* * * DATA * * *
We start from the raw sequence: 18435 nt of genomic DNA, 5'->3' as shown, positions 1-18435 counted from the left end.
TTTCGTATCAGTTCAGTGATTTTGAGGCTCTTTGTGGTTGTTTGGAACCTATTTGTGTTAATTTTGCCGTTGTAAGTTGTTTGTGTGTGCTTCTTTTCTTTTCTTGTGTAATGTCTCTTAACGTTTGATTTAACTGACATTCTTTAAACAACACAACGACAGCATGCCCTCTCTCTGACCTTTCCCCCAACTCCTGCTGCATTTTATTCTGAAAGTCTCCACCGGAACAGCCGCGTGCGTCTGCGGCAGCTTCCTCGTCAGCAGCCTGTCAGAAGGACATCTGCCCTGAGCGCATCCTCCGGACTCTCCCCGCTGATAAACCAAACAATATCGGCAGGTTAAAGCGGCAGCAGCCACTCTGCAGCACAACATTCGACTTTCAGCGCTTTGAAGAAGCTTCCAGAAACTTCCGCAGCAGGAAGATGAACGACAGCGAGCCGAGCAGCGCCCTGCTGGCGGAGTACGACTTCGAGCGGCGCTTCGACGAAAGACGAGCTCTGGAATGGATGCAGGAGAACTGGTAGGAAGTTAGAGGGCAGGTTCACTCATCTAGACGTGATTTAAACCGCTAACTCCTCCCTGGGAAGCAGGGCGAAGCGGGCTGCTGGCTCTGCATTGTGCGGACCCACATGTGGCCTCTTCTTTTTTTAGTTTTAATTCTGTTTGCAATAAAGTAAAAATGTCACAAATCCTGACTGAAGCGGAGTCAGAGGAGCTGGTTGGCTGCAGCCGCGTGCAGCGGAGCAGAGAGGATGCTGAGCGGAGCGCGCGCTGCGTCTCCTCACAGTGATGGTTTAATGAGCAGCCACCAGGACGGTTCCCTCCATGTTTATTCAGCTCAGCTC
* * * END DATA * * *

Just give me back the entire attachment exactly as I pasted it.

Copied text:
We start from the raw sequence: 18435 nt of genomic DNA, 5'->3' as shown, positions 1-18435 counted from the left end.
TTTCGTATCAGTTCAGTGATTTTGAGGCTCTTTGTGGTTGTTTGGAACCTATTTGTGTTAATTTTGCCGTTGTAAGTTGTTTGTGTGTGCTTCTTTTCTTTTCTTGTGTAATGTCTCTTAACGTTTGATTTAACTGACATTCTTTAAACAACACAACGACAGCATGCCCTCTCTCTGACCTTTCCCCCAACTCCTGCTGCATTTTATTCTGAAAGTCTCCACCGGAACAGCCGCGTGCGTCTGCGGCAGCTTCCTCGTCAGCAGCCTGTCAGAAGGACATCTGCCCTGAGCGCATCCTCCGGACTCTCCCCGCTGATAAACCAAACAATATCGGCAGGTTAAAGCGGCAGCAGCCACTCTGCAGCACAACATTCGACTTTCAGCGCTTTGAAGAAGCTTCCAGAAACTTCCGCAGCAGGAAGATGAACGACAGCGAGCCGAGCAGCGCCCTGCTGGCGGAGTACGACTTCGAGCGGCGCTTCGACGAAAGACGAGCTCTGGAATGGATGCAGGAGAACTGGTAGGAAGTTAGAGGGCAGGTTCACTCATCTAGACGTGATTTAAACCGCTAACTCCTCCCTGGGAAGCAGGGCGAAGCGGGCTGCTGGCTCTGCATTGTGCGGACCCACATGTGGCCTCTTCTTTTTTTAGTTTTAATTCTGTTTGCAATAAAGTAAAAATGTCACAAATCCTGACTGAAGCGGAGTCAGAGGAGCTGGTTGGCTGCAGCCGCGTGCAGCGGAGCAGAGAGGATGCTGAGCGGAGCGCGCGCTGCGTCTCCTCACAGTGATGGTTTAATGAGCAGCCACCAGGACGGTTCCCTCCATGTTTATTCAGCTCAGCTC